The lawsuit was filed by the American Civil Liberties Union (ACLU) and other organizations in the US District Court in California on Thursday.
The policy, known as the Migrant Protection Protocols, was introduced by the Trump administration in December last year.
The policy requires Central American asylum seekers who cross the US-Mexico border to be sent back to Mexico to wait while their requests were being processed.
The process of reviewing the asylum claims is said to take months or years, with a backlog of more than 800,000 cases pending in immigration courts, Presstv reported.
The rights organizations said they had filed the lawsuit on behalf of 11 anonymous asylum seekers, arguing that the program puts asylum seekers in danger and is "in violation of the humanitarian protections to which [migrants] are entitled under United States and international law."
The plaintiffs stressed that the areas where Central American asylum seekers are forced to wait in Mexico are experiencing record levels of violence and are often more violent than the cities they left.
The rights groups also called on a US judge to revoke the policy and order the US administration to bring the migrants back to the country while their cases are processed.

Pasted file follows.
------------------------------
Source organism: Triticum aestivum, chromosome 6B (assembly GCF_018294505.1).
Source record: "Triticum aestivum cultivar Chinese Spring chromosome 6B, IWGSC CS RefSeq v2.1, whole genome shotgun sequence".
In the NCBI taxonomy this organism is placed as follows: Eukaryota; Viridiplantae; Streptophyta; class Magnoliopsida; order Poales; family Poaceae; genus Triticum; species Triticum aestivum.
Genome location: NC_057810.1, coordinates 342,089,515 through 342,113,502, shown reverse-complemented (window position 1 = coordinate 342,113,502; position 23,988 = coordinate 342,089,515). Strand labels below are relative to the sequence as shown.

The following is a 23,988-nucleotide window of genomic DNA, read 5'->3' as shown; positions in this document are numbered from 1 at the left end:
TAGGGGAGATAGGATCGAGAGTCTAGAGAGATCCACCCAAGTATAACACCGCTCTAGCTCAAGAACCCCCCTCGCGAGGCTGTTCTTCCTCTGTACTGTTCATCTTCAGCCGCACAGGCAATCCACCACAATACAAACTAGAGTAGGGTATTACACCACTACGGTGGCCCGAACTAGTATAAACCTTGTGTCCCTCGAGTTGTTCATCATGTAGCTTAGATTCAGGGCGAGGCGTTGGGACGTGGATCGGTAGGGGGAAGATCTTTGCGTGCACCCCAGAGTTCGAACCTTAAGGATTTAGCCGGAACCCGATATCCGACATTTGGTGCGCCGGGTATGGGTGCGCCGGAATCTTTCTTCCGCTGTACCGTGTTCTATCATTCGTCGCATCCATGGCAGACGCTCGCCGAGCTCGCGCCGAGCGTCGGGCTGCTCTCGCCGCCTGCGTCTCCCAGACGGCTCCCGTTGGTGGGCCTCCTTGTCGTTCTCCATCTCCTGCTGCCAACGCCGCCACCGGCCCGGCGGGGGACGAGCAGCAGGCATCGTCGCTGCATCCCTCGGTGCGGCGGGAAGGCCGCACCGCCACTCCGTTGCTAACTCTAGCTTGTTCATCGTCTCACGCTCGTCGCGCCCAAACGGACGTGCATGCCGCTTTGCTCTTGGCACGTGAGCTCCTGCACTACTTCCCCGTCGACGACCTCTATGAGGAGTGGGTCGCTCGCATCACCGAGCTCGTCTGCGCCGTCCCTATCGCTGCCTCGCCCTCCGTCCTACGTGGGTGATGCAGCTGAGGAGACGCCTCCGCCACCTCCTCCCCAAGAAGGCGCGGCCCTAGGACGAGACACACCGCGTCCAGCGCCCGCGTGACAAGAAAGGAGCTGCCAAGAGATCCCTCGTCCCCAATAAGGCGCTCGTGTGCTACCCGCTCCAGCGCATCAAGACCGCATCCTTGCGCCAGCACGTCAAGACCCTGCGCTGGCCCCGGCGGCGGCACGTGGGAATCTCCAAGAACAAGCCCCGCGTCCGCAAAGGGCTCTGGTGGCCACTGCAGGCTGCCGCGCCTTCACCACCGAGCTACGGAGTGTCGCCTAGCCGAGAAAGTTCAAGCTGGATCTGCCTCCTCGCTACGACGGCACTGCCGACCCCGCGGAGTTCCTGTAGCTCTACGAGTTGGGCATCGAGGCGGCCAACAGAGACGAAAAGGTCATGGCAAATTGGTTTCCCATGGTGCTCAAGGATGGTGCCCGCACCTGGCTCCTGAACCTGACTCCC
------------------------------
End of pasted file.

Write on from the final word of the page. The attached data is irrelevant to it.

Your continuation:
“Both the US and Mexican governments know that the border area is unsafe for women and children,” Michelle Brane, director of the Migrant Rights and Justice program at the Women’s Refugee Commission (WRC), said in a statement.
“The US government knows full well that asylum-seeking families are no threat to this nation,” she added.
Under the direction of US Department of Homeland Security, Customs and Border Protection officers began denying entry to single men late last month and recently started including families with children at the border between Tijuana and San Diego.
The decision to turn back non-Mexican asylum seekers to Mexico came as Trump escalated efforts to severely limit the number of migrants and refugees entering and living in the US.
Thousands of Central American asylum seekers, fleeing poverty and violence in their home countries, reached the US-Mexico border in 2018.
The asylum seekers travel in caravans for protection against Mexican gangs that prey on them en route.
Washington implemented a "zero tolerance" policy to criminally prosecute and jail all undocumented border crosser, even those traveling with their children, leading to a wave of family separations last year.
Trump has made toughening immigration policies a central tenet of his presidency and has vowed to build a wall along the US-Mexico border to curb the flow of migrants from Mexico and Central America despite a record five-week government shutdown triggered by his spat with Congress over funding the barrier.
The US president has already floated the possibility of declaring a national emergency, threatening to do so if Congress did not provide him with $5.7 billion for the wall.